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Changing Contractual Terms & COVID-19

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By Anthony Wilcox

The changes required to accommodate employees returning to the workplace will in some cases mean changing their employment contracts, for example, shift patterns, working hours or place of work.

Simply pressing ahead with making these changes risks liability. An aggrieved employee can object, work under protest and claim breach of contract to recover any resulting loss, whilst action taken by the employer to enforce the changed terms will be flawed. An employee with two or more years of continuous employment may, in appropriate circumstances, resign and allege constructive unfair dismissal.

Businesses must therefore vary contractual terms correctly.

The starting point is to check the relevant contract for terms reserving the right to make the desired change. If found, the employer can seek to rely upon these, but must still exercise the provisions in a reasonable manner. This includes consulting with the employee to identify potential issues and solutions, as well as ensuring sufficient advance notification of the change. 

Even if the change is permitted, care must be taken if the employee faces difficulties owing to their personal circumstances. The employer must act reasonably to avoid breaching the implied duty of mutual trust and confidence, and must also take care if the employee raises an issue linked to a protected characteristic, since making the change could be discriminatory. For example, problems with childcare could involve indirect sex discrimination, whilst issues managing a medical condition could involve disability discrimination.

Where the employment contract does not provide the required flexibility, the employer will need to vary the terms.

Once again, the employer starts by consulting with each employee (assuming a trade union is not recognised), discussing the proposed change and the reasons. The employer needs to identify any issues for the employee - the above considerations apply. The employee may agree the variation, but if not, the employer either needs to revise the proposal in an effort to win agreement, or look to impose the change. 

Seeking to impose a change is not without risk. The employer seeks agreement from as many employees as possible and exhausts consultation with the others, before serving notice of dismissal on those who fail to agree without appropriate reason whilst also offering them a final opportunity to accept the varied contract and remain in employment.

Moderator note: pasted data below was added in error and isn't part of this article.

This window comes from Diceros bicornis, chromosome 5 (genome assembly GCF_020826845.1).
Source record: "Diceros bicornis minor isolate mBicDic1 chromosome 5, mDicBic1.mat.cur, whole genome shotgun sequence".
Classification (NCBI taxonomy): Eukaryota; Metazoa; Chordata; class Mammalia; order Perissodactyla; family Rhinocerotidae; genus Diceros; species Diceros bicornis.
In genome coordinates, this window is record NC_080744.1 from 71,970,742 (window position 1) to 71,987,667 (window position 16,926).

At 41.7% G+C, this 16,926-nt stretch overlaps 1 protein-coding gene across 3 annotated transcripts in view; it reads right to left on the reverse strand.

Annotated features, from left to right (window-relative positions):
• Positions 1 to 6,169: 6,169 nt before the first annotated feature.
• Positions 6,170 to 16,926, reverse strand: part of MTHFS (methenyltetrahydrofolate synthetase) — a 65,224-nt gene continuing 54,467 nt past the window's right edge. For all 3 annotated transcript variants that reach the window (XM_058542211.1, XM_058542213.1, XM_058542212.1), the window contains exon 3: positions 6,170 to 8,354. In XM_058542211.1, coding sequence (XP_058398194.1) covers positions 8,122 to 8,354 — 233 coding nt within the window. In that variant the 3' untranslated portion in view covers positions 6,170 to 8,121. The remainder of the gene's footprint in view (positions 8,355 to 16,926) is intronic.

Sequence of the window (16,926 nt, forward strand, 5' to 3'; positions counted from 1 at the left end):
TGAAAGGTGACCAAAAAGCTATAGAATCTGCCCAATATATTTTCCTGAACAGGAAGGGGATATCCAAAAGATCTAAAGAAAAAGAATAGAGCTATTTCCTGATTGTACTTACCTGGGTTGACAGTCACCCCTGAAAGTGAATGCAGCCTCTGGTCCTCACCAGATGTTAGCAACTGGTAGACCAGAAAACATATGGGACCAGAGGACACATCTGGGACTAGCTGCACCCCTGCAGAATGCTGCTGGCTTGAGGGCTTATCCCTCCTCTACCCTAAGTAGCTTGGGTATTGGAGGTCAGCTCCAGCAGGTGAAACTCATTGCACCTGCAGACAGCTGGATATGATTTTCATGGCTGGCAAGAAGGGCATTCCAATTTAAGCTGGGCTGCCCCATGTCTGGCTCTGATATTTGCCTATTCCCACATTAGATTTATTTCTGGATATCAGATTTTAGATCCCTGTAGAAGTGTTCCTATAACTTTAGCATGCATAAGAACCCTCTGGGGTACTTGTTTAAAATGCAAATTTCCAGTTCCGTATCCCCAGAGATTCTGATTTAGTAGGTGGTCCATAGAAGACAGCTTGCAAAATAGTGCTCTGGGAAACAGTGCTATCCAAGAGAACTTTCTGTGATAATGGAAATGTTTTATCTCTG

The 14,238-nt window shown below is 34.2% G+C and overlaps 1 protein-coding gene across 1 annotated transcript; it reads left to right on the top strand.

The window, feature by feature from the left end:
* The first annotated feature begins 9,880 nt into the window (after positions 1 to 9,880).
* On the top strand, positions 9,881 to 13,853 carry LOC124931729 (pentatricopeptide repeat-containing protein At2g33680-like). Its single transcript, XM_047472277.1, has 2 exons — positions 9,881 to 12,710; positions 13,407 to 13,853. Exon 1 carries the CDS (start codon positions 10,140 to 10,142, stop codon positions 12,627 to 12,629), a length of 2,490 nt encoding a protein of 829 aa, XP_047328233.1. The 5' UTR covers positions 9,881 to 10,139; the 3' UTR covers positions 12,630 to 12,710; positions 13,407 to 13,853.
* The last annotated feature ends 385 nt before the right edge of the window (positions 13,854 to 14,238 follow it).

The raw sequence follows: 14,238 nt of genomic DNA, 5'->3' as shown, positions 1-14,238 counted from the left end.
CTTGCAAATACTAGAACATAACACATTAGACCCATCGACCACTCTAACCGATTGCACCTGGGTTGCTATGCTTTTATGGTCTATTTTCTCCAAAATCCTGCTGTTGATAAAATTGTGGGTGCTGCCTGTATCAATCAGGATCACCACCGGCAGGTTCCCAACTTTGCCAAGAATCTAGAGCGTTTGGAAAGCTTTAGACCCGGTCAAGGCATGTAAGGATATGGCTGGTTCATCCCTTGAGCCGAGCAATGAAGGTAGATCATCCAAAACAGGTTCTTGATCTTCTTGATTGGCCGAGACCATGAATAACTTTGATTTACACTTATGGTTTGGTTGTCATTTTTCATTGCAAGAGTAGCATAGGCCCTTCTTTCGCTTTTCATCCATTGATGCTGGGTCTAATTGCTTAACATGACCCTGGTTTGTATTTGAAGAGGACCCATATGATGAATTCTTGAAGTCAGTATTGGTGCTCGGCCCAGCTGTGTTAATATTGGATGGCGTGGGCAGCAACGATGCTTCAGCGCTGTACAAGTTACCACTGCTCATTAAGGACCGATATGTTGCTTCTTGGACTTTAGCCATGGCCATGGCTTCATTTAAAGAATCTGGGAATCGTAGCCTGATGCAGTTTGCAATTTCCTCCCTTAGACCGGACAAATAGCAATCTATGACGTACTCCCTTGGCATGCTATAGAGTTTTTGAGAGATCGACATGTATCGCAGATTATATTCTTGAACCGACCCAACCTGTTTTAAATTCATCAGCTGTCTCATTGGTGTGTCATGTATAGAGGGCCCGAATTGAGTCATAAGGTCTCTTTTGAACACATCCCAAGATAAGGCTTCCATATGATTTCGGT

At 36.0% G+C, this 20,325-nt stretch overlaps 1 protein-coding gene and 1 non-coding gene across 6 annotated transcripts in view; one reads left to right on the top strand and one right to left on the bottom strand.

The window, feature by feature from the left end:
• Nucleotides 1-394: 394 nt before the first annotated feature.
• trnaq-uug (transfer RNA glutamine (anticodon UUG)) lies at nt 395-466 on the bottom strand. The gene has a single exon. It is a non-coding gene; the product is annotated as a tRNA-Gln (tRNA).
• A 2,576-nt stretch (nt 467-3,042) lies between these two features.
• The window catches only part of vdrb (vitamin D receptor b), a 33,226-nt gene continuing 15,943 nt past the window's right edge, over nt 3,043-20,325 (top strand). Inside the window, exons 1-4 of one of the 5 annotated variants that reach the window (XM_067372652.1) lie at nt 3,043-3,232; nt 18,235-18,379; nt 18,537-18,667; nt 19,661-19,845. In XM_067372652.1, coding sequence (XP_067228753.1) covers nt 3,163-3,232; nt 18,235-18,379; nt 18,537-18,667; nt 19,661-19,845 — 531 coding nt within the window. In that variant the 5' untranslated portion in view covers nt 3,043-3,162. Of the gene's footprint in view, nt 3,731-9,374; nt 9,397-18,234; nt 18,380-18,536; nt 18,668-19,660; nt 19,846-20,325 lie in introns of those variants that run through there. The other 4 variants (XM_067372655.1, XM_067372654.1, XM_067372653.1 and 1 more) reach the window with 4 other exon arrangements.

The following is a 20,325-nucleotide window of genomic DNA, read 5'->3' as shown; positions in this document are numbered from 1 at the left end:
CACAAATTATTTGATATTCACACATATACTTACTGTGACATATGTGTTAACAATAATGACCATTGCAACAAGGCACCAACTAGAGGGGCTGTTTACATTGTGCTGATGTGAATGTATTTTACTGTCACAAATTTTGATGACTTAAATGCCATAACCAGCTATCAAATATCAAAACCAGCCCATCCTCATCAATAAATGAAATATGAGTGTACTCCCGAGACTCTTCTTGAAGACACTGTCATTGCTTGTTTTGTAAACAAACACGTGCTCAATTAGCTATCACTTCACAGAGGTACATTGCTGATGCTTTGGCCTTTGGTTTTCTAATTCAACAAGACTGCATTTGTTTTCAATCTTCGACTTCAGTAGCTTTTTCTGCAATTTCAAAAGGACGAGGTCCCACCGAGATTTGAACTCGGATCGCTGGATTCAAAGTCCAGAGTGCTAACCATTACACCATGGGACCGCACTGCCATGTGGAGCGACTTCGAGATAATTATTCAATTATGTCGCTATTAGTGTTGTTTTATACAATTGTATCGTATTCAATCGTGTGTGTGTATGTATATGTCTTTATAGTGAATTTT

There are two important factors to consider when imposing changes in this way.

Firstly, the dismissed employees could claim unfair dismissal if they have two or more years of continuous employment. To successfully defend this claim, the employer must evidence reasons necessitating the contractual change and that the procedure followed was reasonable, which includes scrutiny of the consultation process, steps taken to address concerns/issues and the level of agreement achieved.

Secondly, when proposing contract changes and envisaging dismissal if agreement is not secured, every employee in the process is considered to be a ‘proposed dismissal’. If the number of proposed dismissals at an establishment (which can mean part of a business) in any 90 day period totals 20 or more, then the employer has an additional obligation to collectively consult with a recognised trade union or elected employee representatives about prescribed information – calculating numbers means combining these proposed dismissals with any others (including other contract change processes, redundancies etc). Collective consultation must last for at least 30 days, rising to 45 days if there are 100 or more proposed dismissals. These timescales create obvious problems, but with breach potentially rendering dismissals unfair, and possibly allowing a protective award of up to 90 days pay per affected employee, the financial consequences of any breach could be substantial. The employer must also file an HR1 form with the government and failure to do so is a criminal offence.

This post provides only an overview and whilst the Courts may be sympathetic to employers’ circumstances, guidance states that employment law must be followed. With substantial experience advising on such matters, our employment team can advise employers and employees alike - please do not hesitate to make contact with any of the team here at TWM if we may be able to be of service to you.

For further information, please contact Anthony Wilcox, Partner in Employment Law & HR Advice at:

For further details about our expertise in this area, please click here.

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